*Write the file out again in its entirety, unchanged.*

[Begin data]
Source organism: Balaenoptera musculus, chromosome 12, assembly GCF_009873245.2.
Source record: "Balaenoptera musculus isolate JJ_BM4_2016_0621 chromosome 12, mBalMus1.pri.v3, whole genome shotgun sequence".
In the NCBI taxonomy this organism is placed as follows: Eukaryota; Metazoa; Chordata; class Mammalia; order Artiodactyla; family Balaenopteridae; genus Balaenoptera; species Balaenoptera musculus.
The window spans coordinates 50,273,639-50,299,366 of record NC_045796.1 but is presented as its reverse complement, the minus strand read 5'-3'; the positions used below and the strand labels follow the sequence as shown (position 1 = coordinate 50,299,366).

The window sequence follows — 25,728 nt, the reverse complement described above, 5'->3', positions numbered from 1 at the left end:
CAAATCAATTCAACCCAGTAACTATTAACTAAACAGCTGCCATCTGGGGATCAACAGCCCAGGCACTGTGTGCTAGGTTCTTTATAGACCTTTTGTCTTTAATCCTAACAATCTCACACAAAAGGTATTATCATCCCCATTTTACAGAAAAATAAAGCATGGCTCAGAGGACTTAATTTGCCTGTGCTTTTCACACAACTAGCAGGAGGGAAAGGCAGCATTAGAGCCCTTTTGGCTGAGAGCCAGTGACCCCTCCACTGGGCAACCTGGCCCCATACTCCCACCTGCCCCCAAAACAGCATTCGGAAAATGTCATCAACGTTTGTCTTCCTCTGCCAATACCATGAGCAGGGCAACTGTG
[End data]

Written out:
Source organism: Balaenoptera musculus, chromosome 12, assembly GCF_009873245.2.
Source record: "Balaenoptera musculus isolate JJ_BM4_2016_0621 chromosome 12, mBalMus1.pri.v3, whole genome shotgun sequence".
In the NCBI taxonomy this organism is placed as follows: Eukaryota; Metazoa; Chordata; class Mammalia; order Artiodactyla; family Balaenopteridae; genus Balaenoptera; species Balaenoptera musculus.
The window spans coordinates 50,273,639-50,299,366 of record NC_045796.1 but is presented as its reverse complement, the minus strand read 5'-3'; the positions used below and the strand labels follow the sequence as shown (position 1 = coordinate 50,299,366).

The window sequence follows — 25,728 nt, the reverse complement described above, 5'->3', positions numbered from 1 at the left end:
CAAATCAATTCAACCCAGTAACTATTAACTAAACAGCTGCCATCTGGGGATCAACAGCCCAGGCACTGTGTGCTAGGTTCTTTATAGACCTTTTGTCTTTAATCCTAACAATCTCACACAAAAGGTATTATCATCCCCATTTTACAGAAAAATAAAGCATGGCTCAGAGGACTTAATTTGCCTGTGCTTTTCACACAACTAGCAGGAGGGAAAGGCAGCATTAGAGCCCTTTTGGCTGAGAGCCAGTGACCCCTCCACTGGGCAACCTGGCCCCATACTCCCACCTGCCCCCAAAACAGCATTCGGAAAATGTCATCAACGTTTGTCTTCCTCTGCCAATACCATGAGCAGGGCAACTGTG